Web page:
Stewart, Colbert rally draws big names, high attendance

Stewart, Colbert rally draws big names, high attendance

A crowd of approximately 215,000 attended the Jon Stewart and Stephen Colbert Rally to Restore Sanity and/or Fear in Washington at noon on Saturday, according to a crowd estimate commissioned by CBS News.

Comedy Central originally stated the permit for the rally was for 60,000 – though they had ordered port-a-potties for 150,000.

Many stood shoulder to shoulder in the National Mall, waiting for the rally that would blend political comedy and music for the massive audience, which included many from out-of-state, Washington locals and of course a smaller group from Richmond and VCU.

“I was impressed of how many people were there and the variety of different signs,” Haley Elkin, a senior psychology major, said. “The Roots’ playing was amazing, and I liked the song that Colbert and Stewart wrote and sang together. Jon Stewart’s terrible singing voice was definitely my favorite part.”

Many in attendance dressed up (in costumes from a robot to Lady Liberty), canvassed for different organizations and came with their witty signs in hand.

With the November elections up and coming, the celebrity comedians had plenty to say – commenting on key political figures, issues and media coverage.

“The press is our immune system,” Stewart said. “If it overreacts to everything, we get sicker.”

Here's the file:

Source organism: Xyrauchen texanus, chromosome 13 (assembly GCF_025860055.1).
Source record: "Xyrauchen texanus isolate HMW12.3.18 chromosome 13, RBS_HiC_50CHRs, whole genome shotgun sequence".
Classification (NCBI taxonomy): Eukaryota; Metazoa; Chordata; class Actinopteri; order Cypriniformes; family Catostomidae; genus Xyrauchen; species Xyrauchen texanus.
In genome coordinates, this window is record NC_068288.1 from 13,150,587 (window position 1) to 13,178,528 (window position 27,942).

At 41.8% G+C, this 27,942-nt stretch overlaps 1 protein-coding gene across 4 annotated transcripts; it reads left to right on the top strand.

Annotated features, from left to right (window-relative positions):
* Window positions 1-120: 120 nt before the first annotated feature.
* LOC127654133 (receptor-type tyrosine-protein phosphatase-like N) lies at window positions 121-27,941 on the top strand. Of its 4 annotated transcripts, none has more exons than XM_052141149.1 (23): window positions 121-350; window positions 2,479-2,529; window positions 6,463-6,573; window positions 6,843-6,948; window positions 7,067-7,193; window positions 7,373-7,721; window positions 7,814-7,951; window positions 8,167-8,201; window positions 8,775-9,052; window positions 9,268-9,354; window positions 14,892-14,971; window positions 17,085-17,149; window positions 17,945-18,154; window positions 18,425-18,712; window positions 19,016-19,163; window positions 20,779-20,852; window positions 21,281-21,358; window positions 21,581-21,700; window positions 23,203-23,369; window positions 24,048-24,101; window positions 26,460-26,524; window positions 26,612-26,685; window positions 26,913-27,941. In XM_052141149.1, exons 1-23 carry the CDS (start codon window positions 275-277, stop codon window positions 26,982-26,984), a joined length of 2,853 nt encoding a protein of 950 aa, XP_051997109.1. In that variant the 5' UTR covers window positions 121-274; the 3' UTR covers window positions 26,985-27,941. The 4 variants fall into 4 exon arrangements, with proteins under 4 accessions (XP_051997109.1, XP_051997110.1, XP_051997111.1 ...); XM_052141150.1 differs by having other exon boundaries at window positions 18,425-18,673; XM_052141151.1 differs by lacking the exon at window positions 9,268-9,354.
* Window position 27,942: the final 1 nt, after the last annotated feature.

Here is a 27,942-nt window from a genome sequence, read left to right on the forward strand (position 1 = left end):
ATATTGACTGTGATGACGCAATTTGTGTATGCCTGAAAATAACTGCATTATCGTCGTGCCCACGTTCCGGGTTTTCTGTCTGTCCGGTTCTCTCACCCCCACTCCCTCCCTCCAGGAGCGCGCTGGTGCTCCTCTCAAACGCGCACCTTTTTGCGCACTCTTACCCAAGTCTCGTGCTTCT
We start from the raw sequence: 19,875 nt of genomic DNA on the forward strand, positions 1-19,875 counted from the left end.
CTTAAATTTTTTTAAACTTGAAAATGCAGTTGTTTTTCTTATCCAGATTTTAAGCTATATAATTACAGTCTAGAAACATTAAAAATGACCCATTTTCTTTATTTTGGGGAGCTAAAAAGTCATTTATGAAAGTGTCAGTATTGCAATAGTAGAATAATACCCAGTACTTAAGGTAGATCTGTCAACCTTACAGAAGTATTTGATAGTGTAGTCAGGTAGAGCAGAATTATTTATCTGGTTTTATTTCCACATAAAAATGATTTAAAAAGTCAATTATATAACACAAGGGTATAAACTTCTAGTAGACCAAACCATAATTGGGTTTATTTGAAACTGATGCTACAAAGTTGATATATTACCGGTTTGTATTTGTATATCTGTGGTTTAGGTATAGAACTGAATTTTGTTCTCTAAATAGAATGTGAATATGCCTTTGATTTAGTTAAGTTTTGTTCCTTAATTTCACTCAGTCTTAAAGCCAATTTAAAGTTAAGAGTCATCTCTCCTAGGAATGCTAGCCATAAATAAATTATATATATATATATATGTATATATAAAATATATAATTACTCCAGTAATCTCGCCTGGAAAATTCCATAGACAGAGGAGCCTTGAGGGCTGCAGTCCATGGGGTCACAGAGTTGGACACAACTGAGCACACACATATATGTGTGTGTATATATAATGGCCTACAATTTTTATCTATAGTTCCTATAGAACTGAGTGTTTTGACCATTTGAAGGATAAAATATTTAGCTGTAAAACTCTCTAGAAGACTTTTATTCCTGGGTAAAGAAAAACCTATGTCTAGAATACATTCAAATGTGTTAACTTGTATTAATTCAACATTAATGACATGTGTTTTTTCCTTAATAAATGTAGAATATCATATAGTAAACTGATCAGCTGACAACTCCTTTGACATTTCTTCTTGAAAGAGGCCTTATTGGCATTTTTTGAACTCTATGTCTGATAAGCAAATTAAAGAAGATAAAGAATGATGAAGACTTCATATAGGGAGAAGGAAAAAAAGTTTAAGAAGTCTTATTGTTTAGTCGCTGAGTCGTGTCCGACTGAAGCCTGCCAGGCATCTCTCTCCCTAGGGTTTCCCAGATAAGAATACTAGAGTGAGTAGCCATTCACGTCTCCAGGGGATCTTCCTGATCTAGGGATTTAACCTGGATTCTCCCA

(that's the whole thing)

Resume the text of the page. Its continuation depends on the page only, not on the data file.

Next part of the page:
The rally was also heavy in musical performances, which included Cat Stevens, Ozzy Osbourne, John Legend, The Roots, Mavis Staples, Jeff Tweedy, Kid Rock, Sheryl Crow and a green screen appearance by T.I. and the O’Jays. Former NBA player, Kareem Abdul-Jabbar and Star Wars droid R2-D2 also attended.

Amid the string of crowd-pleasing musicians, Stewart and Colbert had a sanity/fear showdown. They battled for their rally themes through a series of video montages – Stewart was named the winner after the crowd aided in his victory by chanting in support of him.

The two comedians also gave awards for rationality and fear.

The day was generally described as positive, and while there were a couple counter-protesters present, they were few and far between – this was Stewart’s day.

“Everyone went and expected it to be this political thing, but it was really more about entertainment,” Grace Callow, a sophomore nursing major, said. “It was held in hopes that it would help the Democratic Party in the elections but I don’t think that was the point of it. If anything the point was to point a finger at the media. It was still awesome and a lot of fun, and people were really happy.”

He concluded with a serious-toned speech as the keynote speaker, in which he said Americans could make it through the often dramatized but unarguably difficult times together.

“We hear every damn day about how we work together to get things done every damn day,” Stewart said. “The only place we don’t is here (referring to the Capitol) or on cable TV.”

Stewart’s final comment was to thank the crowd for showing up.

“Sanity will always be in the eye of the beholder. To see you here today has restored mine. Thank you.”

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